Afghans flee as US rejects Taliban offer
As refugees head for Pakistan, Taliban supporters there call a national strike today.
Until three days ago, Abdul Ghafar was a vegetable merchant in the central market of Jalalabad, Afghanistan. But since Osama bin Laden is known to spend weeks at a time there, he, his friend, and their family members - 18 in all - decided to run.Skip to next paragraph
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So many thousands of terrified refugees raced toward the Pakistani border yesterday that security guards hurriedly strung rolls of barbed wire across the border to keep them out.
During the past week, some 100,000 Afghans have tried to flee Afghanistan - most headed toward Pakistan. The biggest surge in refugees came yesterday, after the Bush administration flatly rejected a proposal by a council of Islamic clerics to allow Mr. bin Laden - America's prime suspect in last week's attacks - to leave Afghanistan on his own.
"It is time for action, not words," said Ari Fleischer, President Bush's spokesman.
With its response, the Taliban appears to be doing two things: playing for time before what looks like an imminent US strike, and embarking on a campaign to blunt international support for US military action, if possible.
"This is a PR effort to try to show the world they can be reasonable and that the world shouldn't stand aside if the US wants to unleash the wrath of God on them," says Robert Turner, associate director of the Center for International Security Law at the University of Virginia. "It's a reasonably clever response" that may gain some sympathy from Islamic countries, he says.
"The key country in their effort is Pakistan," adds Andrew Kuchins of the Carnegie Endowment for International Peace.
But that is unlikely to work, experts say, and the refugees continue to flee toward the mountainous 1,500 mile border.
"Everyone is planning to leave the city," says Mr. Ghafar, sitting in a shop outside of Jalozai refugee camp. His friend, Mr. Zaman, nods slowly, fingering his glass prayer beads. "Some will go to their ancestral villages. Some will go to Pakistan. And some will just go to the mountain areas."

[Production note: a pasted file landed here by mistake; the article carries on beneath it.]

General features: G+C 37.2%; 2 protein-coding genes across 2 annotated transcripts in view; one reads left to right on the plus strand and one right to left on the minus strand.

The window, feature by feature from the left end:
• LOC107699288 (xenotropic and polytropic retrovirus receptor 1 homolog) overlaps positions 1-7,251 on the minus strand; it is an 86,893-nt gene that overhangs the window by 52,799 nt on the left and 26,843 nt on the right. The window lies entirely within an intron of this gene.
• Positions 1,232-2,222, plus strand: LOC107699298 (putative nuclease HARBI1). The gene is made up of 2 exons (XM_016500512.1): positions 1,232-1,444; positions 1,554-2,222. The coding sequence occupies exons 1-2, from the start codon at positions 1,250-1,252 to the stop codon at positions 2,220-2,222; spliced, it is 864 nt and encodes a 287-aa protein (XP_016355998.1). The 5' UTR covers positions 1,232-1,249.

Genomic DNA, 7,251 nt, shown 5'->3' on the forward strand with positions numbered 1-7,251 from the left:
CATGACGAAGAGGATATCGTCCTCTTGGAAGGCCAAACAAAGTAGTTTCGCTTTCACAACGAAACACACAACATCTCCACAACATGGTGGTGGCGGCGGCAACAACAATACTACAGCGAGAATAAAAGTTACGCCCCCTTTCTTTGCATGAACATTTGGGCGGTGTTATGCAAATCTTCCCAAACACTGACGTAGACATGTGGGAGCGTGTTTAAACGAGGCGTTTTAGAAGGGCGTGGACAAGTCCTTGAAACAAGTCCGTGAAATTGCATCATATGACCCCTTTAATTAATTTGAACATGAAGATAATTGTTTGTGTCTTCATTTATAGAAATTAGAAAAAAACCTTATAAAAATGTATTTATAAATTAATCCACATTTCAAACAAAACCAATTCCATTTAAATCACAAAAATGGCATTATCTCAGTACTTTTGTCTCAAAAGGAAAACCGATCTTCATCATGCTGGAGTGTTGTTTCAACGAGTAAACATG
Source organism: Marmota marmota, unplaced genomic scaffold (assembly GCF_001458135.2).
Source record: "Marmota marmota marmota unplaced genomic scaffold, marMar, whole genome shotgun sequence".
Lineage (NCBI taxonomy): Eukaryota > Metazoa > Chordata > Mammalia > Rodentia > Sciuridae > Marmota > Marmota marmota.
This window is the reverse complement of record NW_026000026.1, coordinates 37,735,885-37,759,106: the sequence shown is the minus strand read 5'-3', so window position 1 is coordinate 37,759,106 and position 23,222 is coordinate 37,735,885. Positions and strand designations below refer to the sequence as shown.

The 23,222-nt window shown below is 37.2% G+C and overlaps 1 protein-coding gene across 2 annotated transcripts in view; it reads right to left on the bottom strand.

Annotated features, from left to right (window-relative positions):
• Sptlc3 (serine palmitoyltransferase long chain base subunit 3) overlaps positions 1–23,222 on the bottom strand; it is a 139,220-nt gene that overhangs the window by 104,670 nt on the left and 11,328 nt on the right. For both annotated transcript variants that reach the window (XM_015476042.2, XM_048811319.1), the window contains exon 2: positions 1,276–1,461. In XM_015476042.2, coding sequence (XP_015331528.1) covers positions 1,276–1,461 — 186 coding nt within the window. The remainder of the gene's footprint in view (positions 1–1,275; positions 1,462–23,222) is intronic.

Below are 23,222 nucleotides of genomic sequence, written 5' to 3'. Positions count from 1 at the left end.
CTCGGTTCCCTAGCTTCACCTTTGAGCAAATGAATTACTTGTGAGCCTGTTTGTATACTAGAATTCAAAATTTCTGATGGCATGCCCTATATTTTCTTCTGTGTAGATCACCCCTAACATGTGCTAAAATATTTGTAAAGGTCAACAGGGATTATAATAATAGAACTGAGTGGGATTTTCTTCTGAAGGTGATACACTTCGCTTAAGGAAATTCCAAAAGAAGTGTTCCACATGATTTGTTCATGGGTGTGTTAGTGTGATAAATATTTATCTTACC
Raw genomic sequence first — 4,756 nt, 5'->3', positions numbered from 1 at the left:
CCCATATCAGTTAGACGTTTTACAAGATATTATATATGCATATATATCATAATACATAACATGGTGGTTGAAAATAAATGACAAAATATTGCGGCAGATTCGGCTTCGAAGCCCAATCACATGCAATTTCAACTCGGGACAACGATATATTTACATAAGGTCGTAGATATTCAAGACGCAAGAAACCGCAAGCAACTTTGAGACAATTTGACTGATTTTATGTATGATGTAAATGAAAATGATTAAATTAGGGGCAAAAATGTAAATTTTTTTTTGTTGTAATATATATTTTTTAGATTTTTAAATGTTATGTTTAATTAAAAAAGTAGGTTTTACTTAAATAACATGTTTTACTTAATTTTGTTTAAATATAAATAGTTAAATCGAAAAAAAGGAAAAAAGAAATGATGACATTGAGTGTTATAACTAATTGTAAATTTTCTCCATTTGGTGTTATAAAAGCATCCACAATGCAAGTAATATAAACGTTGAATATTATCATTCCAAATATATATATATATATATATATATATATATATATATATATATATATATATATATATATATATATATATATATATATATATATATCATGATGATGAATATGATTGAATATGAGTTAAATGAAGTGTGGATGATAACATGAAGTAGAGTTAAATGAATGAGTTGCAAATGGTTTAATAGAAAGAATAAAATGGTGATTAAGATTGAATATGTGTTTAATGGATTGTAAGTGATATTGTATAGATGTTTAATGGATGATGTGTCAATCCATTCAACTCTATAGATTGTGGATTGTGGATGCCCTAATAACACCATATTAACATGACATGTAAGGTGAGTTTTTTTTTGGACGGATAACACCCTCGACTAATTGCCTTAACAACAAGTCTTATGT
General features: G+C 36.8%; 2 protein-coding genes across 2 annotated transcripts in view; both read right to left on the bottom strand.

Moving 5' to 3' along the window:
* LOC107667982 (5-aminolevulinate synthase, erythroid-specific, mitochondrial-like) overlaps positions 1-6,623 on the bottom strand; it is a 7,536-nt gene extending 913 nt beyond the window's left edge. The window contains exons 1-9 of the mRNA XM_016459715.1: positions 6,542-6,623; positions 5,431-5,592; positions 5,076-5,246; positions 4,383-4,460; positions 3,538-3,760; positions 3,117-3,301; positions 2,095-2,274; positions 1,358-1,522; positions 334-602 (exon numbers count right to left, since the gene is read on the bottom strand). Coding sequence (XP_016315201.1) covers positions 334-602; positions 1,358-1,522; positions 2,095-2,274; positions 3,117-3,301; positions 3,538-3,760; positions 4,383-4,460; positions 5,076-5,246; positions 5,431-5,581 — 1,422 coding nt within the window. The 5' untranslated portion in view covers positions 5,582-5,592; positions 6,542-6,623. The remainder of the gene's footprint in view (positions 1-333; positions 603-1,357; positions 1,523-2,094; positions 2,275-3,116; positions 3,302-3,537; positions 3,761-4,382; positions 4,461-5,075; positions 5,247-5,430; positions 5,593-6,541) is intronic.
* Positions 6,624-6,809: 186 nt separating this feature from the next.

Zaman adds, "It's impossible for American missiles to hit only Osama bin Laden. It will be a blind stone coming from the sky, and it doesn't know if it kills my child, or a lady, or a soldier, or Osama."
For more than 23 years, Pakistan has played patient host to Afghan refugees, with 2.5 million currently living in refugee camps here.
Pakistan and foreign relief agencies are now bracing for yet another wave, as the United States prepares a massive antiterrorist campaign against Saudi-born militant bin Laden, whom US officials consider the prime suspect in last week's terrorist attacks on New York and Washington.
President Gen. Pervez Musharraf has offered "full support" for potential US military action against bin Laden, or the Afghan Taliban regime that has given him refuge. It's a position that is drawing increasing criticism at home.
Pakistan's Islamic Party has called a national strike today to protest the threat of US attacks on Afghanistan. The head of the party, Qazi Hussain Ahmed, called yesterday's decision by the Taliban council of clerics a "ray of hope."
Meanwhile, there are concerns the influx of tens of thousands of new refugees from Afghanistan could further fuel anti-US sentiments.